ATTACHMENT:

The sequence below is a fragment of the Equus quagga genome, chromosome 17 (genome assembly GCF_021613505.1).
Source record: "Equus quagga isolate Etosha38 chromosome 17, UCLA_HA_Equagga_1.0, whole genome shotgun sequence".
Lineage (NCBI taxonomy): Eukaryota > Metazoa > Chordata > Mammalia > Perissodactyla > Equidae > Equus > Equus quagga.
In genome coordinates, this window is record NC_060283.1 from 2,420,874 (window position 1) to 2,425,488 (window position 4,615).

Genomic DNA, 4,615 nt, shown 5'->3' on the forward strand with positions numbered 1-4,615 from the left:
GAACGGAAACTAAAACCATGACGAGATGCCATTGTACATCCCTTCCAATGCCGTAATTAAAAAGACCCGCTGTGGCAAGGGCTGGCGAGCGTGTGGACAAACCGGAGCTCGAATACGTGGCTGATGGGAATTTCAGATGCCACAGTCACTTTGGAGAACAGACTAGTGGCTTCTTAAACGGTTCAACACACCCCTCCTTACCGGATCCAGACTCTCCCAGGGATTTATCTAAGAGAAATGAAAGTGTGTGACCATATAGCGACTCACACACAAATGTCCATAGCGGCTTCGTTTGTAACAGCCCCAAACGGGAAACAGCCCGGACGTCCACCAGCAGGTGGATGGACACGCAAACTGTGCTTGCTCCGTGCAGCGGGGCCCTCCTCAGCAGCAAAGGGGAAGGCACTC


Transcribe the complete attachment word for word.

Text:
The sequence below is a fragment of the Equus quagga genome, chromosome 17 (genome assembly GCF_021613505.1).
Source record: "Equus quagga isolate Etosha38 chromosome 17, UCLA_HA_Equagga_1.0, whole genome shotgun sequence".
Lineage (NCBI taxonomy): Eukaryota > Metazoa > Chordata > Mammalia > Perissodactyla > Equidae > Equus > Equus quagga.
In genome coordinates, this window is record NC_060283.1 from 2,420,874 (window position 1) to 2,425,488 (window position 4,615).

Genomic DNA, 4,615 nt, shown 5'->3' on the forward strand with positions numbered 1-4,615 from the left:
GAACGGAAACTAAAACCATGACGAGATGCCATTGTACATCCCTTCCAATGCCGTAATTAAAAAGACCCGCTGTGGCAAGGGCTGGCGAGCGTGTGGACAAACCGGAGCTCGAATACGTGGCTGATGGGAATTTCAGATGCCACAGTCACTTTGGAGAACAGACTAGTGGCTTCTTAAACGGTTCAACACACCCCTCCTTACCGGATCCAGACTCTCCCAGGGATTTATCTAAGAGAAATGAAAGTGTGTGACCATATAGCGACTCACACACAAATGTCCATAGCGGCTTCGTTTGTAACAGCCCCAAACGGGAAACAGCCCGGACGTCCACCAGCAGGTGGATGGACACGCAAACTGTGCTTGCTCCGTGCAGCGGGGCCCTCCTCAGCAGCAAAGGGGAAGGCACTC